Costs of horse keeping?

  • Trim-$30-$35
  • Shoes-$65-$120 for fronts (side note-we haul out for shoeing since no farriers in the area are able to shoe the 2 draft crosses)
  • Average cost of a month of full time training- I think around $700 but I've never had anything in training!
  • Average monthly pasture board- $300
  • Average monthly stall board- $500-$700 depending on facility
  • Hay: Small squares (grass) around $6.00, we make all our own hay in big squares 3x3x8 and the custom baler charges $10 a bale, I also buy big alfalfa squares from our neighbor at around $170/ton 

    • Mountain views? None, my neighbors have a nice farm though!
    Frustrating things about our area?:
    • Shit weather
    • Area is crowded/traffic (although not as bad as Chester county!) 
    • Some people are snobby 

    Weather? Is mostly shit December-April
    This is a picture of our place from the 1920s-looks like the weather sucked just as bad then!

    Riding demographic for the area? Some hunter/jumper. In my immediate area, mostly trail riders or people that have horses and ride on their farms (like me!)
    Other notes? The thing I most appreciate about where I live is the easy access to a variety of places for riding. I live within 20 miles of several county parks (one with cross country jumps!) and a few arenas I can pay to ride in if I want. We are also within an hour or so of Michaux state forest for mountain rides. The lay of the land at our house is very hilly so it is tough to ride at home but I can get it done if I need to. I've been turned off of foxhunting for the most part around here because the people were rude. The traffic can be bad and at times it feels crowded here, but I know there are other areas that are way worse! Overall I'm happy to have my first farm here (but I'm already ready for Spring!)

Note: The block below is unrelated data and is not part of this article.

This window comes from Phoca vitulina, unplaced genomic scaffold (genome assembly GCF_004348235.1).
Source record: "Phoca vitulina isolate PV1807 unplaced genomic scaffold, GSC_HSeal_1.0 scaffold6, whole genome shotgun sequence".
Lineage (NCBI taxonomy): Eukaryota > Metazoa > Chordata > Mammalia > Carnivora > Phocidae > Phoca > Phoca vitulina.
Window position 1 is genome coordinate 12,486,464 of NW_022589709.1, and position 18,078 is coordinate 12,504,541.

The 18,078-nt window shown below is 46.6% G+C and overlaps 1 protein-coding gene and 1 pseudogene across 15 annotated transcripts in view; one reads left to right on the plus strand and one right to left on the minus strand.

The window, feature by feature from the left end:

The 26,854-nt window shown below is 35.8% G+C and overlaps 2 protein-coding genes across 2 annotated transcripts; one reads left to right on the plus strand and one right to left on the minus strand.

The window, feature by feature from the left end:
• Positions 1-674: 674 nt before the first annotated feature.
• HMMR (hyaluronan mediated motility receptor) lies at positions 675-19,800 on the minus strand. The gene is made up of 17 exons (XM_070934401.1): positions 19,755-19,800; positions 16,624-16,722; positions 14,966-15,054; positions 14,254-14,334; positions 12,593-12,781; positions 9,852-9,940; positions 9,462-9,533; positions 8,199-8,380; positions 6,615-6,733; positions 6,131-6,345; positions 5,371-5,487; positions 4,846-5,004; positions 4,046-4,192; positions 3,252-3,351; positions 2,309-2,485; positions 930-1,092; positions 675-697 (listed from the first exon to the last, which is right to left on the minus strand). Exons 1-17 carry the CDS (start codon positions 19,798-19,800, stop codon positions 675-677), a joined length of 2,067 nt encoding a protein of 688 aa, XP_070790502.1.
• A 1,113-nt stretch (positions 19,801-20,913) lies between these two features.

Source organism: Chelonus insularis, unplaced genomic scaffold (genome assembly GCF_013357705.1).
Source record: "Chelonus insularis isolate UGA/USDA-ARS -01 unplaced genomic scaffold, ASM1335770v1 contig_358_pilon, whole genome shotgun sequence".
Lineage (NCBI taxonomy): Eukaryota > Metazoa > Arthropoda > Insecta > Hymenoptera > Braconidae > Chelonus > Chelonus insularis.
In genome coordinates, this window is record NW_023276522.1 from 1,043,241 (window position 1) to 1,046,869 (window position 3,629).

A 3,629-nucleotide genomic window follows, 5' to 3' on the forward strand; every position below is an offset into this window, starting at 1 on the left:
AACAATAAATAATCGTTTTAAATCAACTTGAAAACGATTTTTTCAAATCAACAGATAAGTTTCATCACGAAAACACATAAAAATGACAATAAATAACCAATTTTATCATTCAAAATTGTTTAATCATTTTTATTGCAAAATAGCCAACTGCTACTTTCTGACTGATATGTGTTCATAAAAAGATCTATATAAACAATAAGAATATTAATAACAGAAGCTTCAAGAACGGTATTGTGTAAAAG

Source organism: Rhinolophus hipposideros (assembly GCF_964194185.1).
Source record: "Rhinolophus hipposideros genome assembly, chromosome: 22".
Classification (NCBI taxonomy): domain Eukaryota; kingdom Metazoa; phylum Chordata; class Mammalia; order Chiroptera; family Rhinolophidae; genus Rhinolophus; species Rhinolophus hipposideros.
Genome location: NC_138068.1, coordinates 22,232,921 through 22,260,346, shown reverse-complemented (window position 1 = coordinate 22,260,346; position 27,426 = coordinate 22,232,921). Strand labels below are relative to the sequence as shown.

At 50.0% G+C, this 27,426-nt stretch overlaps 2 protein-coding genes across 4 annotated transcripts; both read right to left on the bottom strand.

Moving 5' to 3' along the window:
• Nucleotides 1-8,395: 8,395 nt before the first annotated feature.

So, tell me about where you live. Are there any frustrating things about your area? What is the weather like? How does the cost of keeping horses compare to where I live?

    Friday, December 2, 2016

    The start of the winter doldrums-and incentives for thoroughbred trail horses

    a state or period of inactivity, stagnation, or depression

    This is a short post, I have not been blogging much because not much has been going on (not much positive that I feel like documenting anyway). With the time change my riding really gets limited as it is dark when I leave and get home from work. I don't have an arena and am not hardcore enough to ride around the farm when it is pitch black out :). I am working 7 days now (part time days on the weekends) which is kind of exhausting, but I like money so here we are. The stock tank heaters are in and blankets are on. All the horses at home have been trace/steeplechaser clipped, however, both sets of clippers died in the process so I am on the hunt for some A5 style clippers (gave up on the heavy clipmaster model a while ago, I can't make decent lines with those to save my life!)

    Image result for oster clipmaster

    I did find this interesting article on the Paulick Report, it states that the thoroughbred incentive program will be starting a pleasure/trail division with the opportunity to earn points for time spent trail riding. It is really nice to see this option available, especially for someone like me who does not show! Just wanted to pass this along for any other TB trail riders out there!

    Article here:

    My own TB trail horse